Patience is a virtue, and is also usually wise counsel. But patience cannot be endless. Israel -- after the Untied Nations declared it a nation in 1947 -- has been under attack more or less continuously by its Arab neighbors and their proxies, the Palestinians. Arafat's "intifada," now three years old, has taken so many lives that the Israelis have lost patience, and will not listen to those who counsel it. Good for them.
On Saturday, another homicide bomber took the lives of nineteen innocents sitting in a Haifa restaurant. Among them was a man I was looking forward to meeting on my coming trip to Israel. Retired Adm. Ze'ev Almog, who was a friend of and well known to our special operators, was killed with his wife, Ruti, their son, Moshe, 43, and their grandson Tomer, 9. They all were killed by a Palestinian woman who shot a security guard, entered the Maxim restaurant, and detonated her bomb. According to Al-Jazeera (all-jihad all the time), the bomber's brother -- a youth of 15 named Thahir -- wasn't sorry to lose his sister. He said, "Why should we cry? It's like her wedding today, the happiest day for her."
In response, the Israeli Air Force bombed the Ein Saheb terrorist camp about thirty miles from the Syrian capital of Damascus. It was the first Israeli strike into Syria in at least twenty years. This time, the Israelis didn't notify us of the strike before it was made. The Israeli mood changed in August with the Jerusalem bus bombing. The bonds that have for years enabled us to restrain the Israeli responses to terror homicides are broken, and the Israelis will -- and should -- do what needs to be done. That means taking the war to the nations that sponsor, train and fund terrorism against them, and against us. And that is a very good thing.
The Syrians ran to the terrorists' nannies -- the Arab League and the U.N. Security Council -- to get condemnations of the Israeli action. The Arab League complied, sending Egypt's Hosni Mubarak out to describe the raid on Ein Saheb as "aggression against a brother nation." The U.N. on Sunday began discussions of a resolution to condemn Israel and demand that it stop its actions against the terrorist states. Gerhard Schroeder (co-founder with Chirac of the Axis of Weasels) jumped up to say that the Israeli raid "cannot be accepted." According to an MSNBC report, France called the Israeli raid an "unacceptable violation" of both international law and rules of sovereignty. (Schroeder and Chirac are so contemptible they should be on the Internet or in Hollywood raising money for Howard Dean.)
As Israeli actions against terrorism take place in Syria and soon in other countries, the U.N. will go full-bore to censor, sanction and otherwise drive Israel out of the community of nations. We cannot sit idly by while this goes on. And it appears we will not.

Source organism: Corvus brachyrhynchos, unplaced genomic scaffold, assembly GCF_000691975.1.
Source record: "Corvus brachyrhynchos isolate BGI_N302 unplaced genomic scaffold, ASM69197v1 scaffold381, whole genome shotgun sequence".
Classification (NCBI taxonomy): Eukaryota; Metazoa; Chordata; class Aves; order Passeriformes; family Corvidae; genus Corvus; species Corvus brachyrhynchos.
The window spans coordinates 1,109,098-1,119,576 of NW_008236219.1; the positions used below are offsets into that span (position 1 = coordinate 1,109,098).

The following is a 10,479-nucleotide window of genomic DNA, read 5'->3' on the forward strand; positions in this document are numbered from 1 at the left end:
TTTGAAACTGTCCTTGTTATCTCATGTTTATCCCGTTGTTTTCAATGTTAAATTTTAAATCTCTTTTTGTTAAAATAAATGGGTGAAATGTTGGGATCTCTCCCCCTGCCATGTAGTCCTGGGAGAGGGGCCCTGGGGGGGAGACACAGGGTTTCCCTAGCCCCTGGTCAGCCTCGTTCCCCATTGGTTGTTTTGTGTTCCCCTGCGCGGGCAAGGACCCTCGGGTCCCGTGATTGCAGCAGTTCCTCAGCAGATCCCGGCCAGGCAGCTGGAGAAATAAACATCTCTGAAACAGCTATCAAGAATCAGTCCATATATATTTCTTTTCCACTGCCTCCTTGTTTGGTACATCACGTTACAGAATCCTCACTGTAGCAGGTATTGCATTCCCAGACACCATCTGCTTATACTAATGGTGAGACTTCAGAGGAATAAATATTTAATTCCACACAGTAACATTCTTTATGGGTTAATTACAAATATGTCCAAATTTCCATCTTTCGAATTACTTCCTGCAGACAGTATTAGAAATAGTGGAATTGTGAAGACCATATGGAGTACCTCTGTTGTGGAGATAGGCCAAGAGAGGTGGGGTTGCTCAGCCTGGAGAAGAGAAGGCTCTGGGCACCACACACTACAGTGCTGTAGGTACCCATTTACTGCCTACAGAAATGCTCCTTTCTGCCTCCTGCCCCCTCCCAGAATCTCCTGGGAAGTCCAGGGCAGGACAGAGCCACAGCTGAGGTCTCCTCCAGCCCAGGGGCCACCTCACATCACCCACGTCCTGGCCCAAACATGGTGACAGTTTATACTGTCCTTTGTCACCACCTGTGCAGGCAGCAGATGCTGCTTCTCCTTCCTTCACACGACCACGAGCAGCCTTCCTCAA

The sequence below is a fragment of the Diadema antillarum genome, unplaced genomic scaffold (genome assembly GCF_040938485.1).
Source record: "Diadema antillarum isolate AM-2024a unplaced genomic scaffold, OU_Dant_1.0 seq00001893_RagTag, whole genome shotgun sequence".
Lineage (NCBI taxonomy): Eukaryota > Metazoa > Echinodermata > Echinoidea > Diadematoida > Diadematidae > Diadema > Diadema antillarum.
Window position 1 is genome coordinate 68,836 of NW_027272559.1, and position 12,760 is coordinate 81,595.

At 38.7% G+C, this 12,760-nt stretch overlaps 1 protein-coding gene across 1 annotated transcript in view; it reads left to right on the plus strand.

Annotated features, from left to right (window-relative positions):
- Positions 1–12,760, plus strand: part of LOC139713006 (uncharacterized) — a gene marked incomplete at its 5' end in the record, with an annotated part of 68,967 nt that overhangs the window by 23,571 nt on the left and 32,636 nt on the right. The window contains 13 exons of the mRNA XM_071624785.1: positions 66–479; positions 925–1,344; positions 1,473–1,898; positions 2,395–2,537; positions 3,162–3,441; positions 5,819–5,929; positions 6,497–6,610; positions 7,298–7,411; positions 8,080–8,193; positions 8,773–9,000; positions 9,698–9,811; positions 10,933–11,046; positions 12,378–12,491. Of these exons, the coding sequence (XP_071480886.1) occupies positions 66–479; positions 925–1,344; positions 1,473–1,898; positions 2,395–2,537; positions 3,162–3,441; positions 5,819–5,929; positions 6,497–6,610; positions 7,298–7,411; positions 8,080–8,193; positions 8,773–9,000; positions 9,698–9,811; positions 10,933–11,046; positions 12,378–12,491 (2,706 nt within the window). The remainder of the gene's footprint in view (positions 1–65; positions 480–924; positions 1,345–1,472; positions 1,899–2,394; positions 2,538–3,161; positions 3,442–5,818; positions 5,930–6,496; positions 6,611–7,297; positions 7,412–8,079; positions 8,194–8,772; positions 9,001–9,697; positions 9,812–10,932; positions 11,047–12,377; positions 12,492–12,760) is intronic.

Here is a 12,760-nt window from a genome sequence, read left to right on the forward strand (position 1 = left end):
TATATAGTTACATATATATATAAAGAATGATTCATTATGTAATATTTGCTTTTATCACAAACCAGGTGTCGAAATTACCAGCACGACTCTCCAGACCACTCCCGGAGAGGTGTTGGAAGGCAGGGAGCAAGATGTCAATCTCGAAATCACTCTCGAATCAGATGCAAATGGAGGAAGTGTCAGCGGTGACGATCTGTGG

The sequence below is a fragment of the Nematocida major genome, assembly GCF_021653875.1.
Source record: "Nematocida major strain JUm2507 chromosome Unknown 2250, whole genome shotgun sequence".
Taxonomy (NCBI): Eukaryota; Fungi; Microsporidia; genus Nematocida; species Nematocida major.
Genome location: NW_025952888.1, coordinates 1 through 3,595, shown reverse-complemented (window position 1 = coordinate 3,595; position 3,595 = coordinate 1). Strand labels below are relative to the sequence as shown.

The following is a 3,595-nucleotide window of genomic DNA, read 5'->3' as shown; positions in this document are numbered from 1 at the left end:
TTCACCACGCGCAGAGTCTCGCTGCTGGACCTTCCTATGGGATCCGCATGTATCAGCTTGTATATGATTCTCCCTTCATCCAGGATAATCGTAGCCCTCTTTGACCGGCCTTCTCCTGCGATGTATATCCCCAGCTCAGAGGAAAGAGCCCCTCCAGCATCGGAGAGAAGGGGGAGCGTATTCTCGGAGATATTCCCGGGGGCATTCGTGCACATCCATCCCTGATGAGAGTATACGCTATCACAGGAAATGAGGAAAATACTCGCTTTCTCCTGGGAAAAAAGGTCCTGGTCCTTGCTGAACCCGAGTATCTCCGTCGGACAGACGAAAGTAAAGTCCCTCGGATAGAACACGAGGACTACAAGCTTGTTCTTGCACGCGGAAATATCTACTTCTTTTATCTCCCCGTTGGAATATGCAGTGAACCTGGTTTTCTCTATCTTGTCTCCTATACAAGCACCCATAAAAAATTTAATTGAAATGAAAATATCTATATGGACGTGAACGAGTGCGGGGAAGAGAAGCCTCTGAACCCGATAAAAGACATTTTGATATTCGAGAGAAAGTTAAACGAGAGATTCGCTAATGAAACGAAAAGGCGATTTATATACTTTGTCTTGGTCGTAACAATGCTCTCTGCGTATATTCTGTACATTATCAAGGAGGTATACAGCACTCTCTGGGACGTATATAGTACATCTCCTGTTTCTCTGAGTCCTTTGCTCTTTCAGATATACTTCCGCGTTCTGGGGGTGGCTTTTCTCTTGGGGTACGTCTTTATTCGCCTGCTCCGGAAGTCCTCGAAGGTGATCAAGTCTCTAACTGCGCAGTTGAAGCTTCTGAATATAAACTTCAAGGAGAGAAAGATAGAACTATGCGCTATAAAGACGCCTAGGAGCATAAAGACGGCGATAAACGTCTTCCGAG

Though the usual calls for "restraint" were gurgled by the State Department, U.S. ambassador John Negroponte got it right. He said, "The United States believes that Syria is on the wrong of the side of the war on terrorism." Though he counsels calm, Negroponte -- who chooses words carefully -- painted a big red bull's eye on Bashar Assad's forehead. The Israelis should widen their attacks on the terrorist offices, bases and camps in Syria. If anyone objects, they should take it up with us.
By doing that, we can regain the lost momentum in the fight against terrorism. The reason the Israelis are going off the reservation is the perception that we have expanded the fight beyond our capability. The U.N. and the Axis of Weasels are all too anxious to see us fail in Iraq, and while we are occupied there -- and the President under attack and facing a tough campaign -- our political adversaries and our blood enemies both see us as weaker than we are. It is a dangerous time for us, and one at which the counsel of caution and patience may be very unwise.
The President knows that for every terrorist camp the Israelis bomb, it's one less we have to deal with. He may, outwardly, have to counsel caution and restraint. But in the back-channel conversations he will surely have with Ariel Sharon, he should urge firmness, and assure Sharon of America's withdrawal from the "peace process" for some period of time. We have had a decade of process, and damned little peace. We should promise the Israelis -- and make it known publicly -- that we will veto any U.N. Security Council resolution condemning Israel for attacks such as the one on Syria.
But Syria is small potatoes. Israel has two much bigger problems, and we should be involved in solving both. First in Iran -- specifically in Natanz and wherever else the Iranian nuclear problem is metastasizing -- Israeli action may yet be aimed. In simplest terms, the Iran problem is as much ours as theirs. The Iranians are playing the Saddam shuffle, and stalling to get time to hide their program and to finish it before we can stop them. We should tell the Israelis that if they want to strike the Iranians, fine. But if they want to do it right -- which means B-2s and MOABs -- it will be when we say, and not necessarily when they do. We need to make the secret commitment to them that if the intelligence says the situation is ripening, we won't wait for the U.N. or anyone else. We'll run the strike on Iran.
The second problem is the one Israel has had since the 1960s. Yassir Arafat has to go. His Palestinian Authority is a spider web of terrorists, and its promises under the Oslo Accords have never been performed. (A group of Israelis have produced a documentary film on this titled, Relentless. More about the film in another column). It is highly unlikely that the Israelis can capture Arafat alive and exile him. We should let them know that if Arafat is killed in a capture attempt, we will not shed any tears. If Arafat is taken alive, let him be exiled to Paris. He and the French deserve each other.